Judges Education Committee – Defined
By: Judy Cheshire
In order to become licensed by the American Kennel Club to judge German Wirehaired Pointers in conformation, an individual must study the breed to learn its history, purpose and that combination of characteristics that make GWPs unique on to themselves. It’s the responsibility of each parent club to help provide opportunities to educate aspiring, as well as current judges. The GWPCA has a Judges Education Coordinator to help organize these opportunities and a Judges Education Committee to craft a process to do so. Judges are obviously an essential part of the dog fancy and, before applying for any new breed, they must spend an extensive amount of time learning about and observing the breed in multiple venues. This is often time consuming and resource intensive.The GWPCA JEC tries to respond to the needs of the judging community in a positive and responsible way. How is that done? The most obvious answer is to provide National Events to attract large numbers of dogs, breeders and exhibitors and sponsor a breed specific workshop to encourage the learning process. AKC has very specific guidelines for judges’ education. A seminar of approximately 90 minutes is required covering breed history, form and function, hallmarks of the breed and an in-depth interactive conversation about the standard. There is also discussion about what constitutes correct breed type, prioritization of breed characteristics and how to approach a dog to complete an examination. A “hands on” component is also offered, where a number of good dogs are available for the judges to go over, prioritize and articulate their reasons for placing them in a particular order. Judges education at National Events also gives the judges an opportunity to talk to breeders, owners and exhibitors and develop mentoring relationships. Ringside observation of the classes is usually provided by a parent club approved mentor. There are about a dozen approved mentors in various parts of the country. AKC also provides guidelines for mentors including the length of time they have been actively involved in a breed and specific accomplishments. A mentor is called on to establish an ongoing instructive relationship for learning; a tutor can be a breeder, judge or handler with in-depth knowledge to share or discuss on occasion. Because the GWPCA continues to hold its field events in conjunction with the National Specialty, participants in judges’ education are always encouraged to take the time to attend the hunt test or field trial to observe the dogs doing what they were bred to do. This helps the judge better understand how form follows function.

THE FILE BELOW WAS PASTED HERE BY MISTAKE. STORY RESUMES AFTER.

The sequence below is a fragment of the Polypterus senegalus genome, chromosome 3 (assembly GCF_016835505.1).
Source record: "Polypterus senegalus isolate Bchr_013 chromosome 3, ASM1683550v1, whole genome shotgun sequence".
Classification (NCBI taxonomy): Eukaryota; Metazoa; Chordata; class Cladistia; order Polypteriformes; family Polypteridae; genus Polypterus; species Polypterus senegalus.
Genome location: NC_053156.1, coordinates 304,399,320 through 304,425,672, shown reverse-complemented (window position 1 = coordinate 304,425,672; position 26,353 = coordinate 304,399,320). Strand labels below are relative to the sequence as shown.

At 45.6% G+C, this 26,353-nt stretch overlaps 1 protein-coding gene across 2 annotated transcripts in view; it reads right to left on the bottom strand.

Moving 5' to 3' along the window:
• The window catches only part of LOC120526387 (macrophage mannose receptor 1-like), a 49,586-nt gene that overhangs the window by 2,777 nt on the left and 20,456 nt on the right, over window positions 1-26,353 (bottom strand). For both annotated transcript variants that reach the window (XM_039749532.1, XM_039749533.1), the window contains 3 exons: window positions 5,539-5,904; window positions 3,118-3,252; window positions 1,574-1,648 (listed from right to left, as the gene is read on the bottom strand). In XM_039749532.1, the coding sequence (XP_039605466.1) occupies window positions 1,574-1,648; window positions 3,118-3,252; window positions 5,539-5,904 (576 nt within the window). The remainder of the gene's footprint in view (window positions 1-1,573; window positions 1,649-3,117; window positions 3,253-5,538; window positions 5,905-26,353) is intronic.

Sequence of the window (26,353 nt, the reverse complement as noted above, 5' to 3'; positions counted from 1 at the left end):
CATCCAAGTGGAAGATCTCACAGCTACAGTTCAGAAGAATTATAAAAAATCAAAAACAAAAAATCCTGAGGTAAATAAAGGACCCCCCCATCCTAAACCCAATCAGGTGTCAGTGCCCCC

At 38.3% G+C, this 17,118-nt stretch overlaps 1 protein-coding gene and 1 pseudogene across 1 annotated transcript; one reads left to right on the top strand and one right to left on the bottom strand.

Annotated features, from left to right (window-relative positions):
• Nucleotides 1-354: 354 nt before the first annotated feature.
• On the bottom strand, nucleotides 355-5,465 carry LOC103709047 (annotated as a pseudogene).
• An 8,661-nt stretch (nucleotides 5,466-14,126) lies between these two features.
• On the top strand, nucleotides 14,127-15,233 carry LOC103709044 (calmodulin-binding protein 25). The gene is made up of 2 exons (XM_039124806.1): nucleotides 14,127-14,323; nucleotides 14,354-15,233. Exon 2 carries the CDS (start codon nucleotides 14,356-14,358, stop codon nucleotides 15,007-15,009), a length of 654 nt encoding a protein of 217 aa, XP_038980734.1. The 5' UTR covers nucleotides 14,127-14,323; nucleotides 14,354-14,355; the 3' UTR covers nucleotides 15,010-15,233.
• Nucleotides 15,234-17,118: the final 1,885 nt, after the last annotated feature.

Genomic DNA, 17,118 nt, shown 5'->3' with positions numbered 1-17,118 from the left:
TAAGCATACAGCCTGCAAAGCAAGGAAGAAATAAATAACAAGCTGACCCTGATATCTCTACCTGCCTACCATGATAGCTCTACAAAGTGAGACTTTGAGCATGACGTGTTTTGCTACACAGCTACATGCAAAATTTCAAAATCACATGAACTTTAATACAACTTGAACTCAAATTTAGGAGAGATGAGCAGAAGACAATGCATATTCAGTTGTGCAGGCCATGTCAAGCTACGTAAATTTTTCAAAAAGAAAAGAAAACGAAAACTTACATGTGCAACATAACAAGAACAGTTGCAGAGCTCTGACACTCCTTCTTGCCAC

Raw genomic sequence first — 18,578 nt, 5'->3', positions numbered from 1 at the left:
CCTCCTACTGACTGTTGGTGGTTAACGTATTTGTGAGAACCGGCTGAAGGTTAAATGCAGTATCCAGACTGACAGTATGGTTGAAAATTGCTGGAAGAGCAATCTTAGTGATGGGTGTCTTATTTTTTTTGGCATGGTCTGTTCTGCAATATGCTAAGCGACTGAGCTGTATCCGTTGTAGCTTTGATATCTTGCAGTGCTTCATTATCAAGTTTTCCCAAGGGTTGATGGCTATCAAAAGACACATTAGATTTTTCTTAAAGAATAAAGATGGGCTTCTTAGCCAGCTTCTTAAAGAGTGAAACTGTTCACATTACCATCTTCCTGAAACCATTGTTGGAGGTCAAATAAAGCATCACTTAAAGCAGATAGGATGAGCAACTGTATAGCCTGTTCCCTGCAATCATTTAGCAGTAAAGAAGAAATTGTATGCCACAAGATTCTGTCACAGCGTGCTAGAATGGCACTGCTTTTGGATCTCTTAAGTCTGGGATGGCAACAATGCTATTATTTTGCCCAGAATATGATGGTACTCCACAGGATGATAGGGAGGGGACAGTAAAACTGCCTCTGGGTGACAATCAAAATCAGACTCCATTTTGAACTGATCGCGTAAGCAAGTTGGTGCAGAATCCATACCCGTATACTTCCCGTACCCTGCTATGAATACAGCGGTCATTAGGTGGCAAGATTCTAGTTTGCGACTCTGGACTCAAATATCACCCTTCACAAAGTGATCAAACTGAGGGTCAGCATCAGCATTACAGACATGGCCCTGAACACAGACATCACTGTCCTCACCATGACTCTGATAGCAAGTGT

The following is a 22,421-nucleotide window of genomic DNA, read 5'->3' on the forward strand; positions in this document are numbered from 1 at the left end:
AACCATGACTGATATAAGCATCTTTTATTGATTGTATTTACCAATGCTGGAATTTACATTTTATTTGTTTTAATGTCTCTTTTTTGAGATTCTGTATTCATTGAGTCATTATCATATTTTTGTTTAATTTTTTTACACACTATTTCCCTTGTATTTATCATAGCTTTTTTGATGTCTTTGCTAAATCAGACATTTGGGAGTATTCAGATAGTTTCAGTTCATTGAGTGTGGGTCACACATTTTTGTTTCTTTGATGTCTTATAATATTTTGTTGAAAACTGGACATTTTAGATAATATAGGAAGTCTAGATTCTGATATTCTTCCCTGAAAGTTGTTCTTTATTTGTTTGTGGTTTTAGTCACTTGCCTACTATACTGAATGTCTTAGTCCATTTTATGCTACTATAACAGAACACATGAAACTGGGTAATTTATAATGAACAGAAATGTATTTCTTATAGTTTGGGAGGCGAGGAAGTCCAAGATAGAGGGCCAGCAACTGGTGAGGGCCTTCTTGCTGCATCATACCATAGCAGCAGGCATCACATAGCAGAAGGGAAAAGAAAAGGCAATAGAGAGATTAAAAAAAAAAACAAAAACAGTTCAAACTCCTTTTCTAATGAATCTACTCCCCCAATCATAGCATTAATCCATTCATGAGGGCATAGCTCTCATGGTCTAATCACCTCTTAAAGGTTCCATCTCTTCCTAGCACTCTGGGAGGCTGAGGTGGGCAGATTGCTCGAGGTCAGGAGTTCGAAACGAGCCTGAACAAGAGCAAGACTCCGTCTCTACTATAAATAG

Besides workshops at National Events, the GWPCA JEC is often invited to give seminars in conjunction with judges study groups, at shows or on an independent basis. Members of the JEC are also “on call” to answer questions and discuss the breed. Two recent examples were a scheduled 1 ½ hour telephone conversation to go over the standard and a request to meet a judge at a hunt test to deliberate form and function.
The philosophy of the GWPCA has always been to keep the breed as one and not separate “field and show”. By studying the history and purpose of our dogs, we hope judges will understand that the essence of the breed includes coat, athleticism, correct proportion and attitude – a versatile hunting dog that should be practical and working efficient. Prioritize by function…………traits that enable a dog to do his job are virtues and traits that impede that job are faults.